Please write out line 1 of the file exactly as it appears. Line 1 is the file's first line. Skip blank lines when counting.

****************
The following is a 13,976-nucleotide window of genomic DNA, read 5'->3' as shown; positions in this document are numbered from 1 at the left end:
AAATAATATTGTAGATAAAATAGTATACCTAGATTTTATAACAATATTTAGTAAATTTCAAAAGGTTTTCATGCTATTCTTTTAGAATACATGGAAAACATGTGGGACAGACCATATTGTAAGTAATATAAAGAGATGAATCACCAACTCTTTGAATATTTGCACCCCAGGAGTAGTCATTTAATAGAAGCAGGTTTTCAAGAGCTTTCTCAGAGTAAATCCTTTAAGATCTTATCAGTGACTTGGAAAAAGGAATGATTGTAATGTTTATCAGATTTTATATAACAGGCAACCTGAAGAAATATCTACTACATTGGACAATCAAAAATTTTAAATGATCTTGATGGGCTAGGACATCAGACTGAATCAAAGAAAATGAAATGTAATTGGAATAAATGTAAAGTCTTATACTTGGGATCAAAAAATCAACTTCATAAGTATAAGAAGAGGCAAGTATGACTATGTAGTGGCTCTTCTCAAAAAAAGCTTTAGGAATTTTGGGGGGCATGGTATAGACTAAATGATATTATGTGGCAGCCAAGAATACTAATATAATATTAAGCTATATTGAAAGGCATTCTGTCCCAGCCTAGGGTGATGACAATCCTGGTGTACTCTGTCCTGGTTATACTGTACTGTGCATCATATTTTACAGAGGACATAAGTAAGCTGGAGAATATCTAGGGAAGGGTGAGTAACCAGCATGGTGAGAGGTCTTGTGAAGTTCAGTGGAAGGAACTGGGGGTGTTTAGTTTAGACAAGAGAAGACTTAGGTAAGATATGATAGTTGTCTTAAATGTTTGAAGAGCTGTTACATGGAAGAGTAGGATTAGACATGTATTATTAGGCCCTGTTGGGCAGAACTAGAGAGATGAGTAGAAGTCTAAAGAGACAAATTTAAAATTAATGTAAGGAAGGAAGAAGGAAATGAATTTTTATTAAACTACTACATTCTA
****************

The following is a 13,976-nucleotide window of genomic DNA, read 5'->3' as shown; positions in this document are numbered from 1 at the left end: